Credit Suisse’s due diligence questioned after revelations that an executive warned against a $2bn Mozambique deal

Credit Suisse has long claimed that it was deceived by rouge bankers when it lent $2bn in a criticised Mozambique deal.

However, it has now been revealed that the outgoing regional boss warned against the deal that has now resulted in the bank facing a law suit and questions about its due diligence.

The Swiss banker seemingly ignored the warnings of Fawzi Kyriakos-Saad, who was heading the bank’s EMEA operations at the time, that expressed concerns about the risks of going through with the deal, according to legal filings seen by Bloomberg.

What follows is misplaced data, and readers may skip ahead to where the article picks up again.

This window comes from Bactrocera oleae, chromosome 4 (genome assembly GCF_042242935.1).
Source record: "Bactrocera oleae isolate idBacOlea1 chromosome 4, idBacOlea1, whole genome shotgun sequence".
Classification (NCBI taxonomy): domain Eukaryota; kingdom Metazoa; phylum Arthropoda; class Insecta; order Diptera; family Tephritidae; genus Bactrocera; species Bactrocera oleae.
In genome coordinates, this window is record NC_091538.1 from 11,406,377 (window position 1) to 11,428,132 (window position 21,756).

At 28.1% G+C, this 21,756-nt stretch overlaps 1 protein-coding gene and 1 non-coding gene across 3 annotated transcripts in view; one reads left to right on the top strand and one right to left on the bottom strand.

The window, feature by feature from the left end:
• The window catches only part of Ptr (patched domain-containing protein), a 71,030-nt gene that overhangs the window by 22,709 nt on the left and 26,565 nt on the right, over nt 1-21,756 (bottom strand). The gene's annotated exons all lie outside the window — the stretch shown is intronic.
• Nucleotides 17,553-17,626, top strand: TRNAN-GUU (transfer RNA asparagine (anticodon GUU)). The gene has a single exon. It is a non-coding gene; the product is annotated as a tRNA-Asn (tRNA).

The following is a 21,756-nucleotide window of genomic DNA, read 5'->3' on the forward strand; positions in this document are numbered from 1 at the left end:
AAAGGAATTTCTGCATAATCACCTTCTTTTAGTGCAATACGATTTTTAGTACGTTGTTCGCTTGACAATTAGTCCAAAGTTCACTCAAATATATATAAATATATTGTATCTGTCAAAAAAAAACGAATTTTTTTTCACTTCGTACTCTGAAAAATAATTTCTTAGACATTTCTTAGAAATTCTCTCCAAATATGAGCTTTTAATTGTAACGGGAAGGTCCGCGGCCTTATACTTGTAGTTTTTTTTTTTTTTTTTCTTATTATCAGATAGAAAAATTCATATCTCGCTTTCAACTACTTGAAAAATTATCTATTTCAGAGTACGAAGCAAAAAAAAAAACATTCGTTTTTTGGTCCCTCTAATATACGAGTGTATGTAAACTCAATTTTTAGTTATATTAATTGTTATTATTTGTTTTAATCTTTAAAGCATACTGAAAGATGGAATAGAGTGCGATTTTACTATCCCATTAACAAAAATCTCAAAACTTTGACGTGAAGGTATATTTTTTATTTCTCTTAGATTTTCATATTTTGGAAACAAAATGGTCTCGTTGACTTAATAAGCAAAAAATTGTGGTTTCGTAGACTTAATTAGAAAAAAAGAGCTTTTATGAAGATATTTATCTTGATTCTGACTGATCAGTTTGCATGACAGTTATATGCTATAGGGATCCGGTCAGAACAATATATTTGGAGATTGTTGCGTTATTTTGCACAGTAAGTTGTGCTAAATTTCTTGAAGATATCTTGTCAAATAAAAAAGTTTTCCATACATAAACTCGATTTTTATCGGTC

While the money was supposed to fund a new coastal patrol force and help develop Mozambique’s fishing industry, US authorities later claimed that the contracts were a front for government officials and Credit Suisse’s own bankers who allegedly tried to fill their own coffers by as much as $200m.

The country has now sued the bank, questioning its decision-making process. Mozambique is also trying to cancel the loans to some of the deals made with the billionaire Iskandar Safa who were supposed supply the patrol vessels for the firm. Safe reportedly denies the claims.

Credit Suisse claims that it went through its usual due diligence before the deal. Despite having noted a risk of corruption and having previously named Safa as an “undesirable client”.

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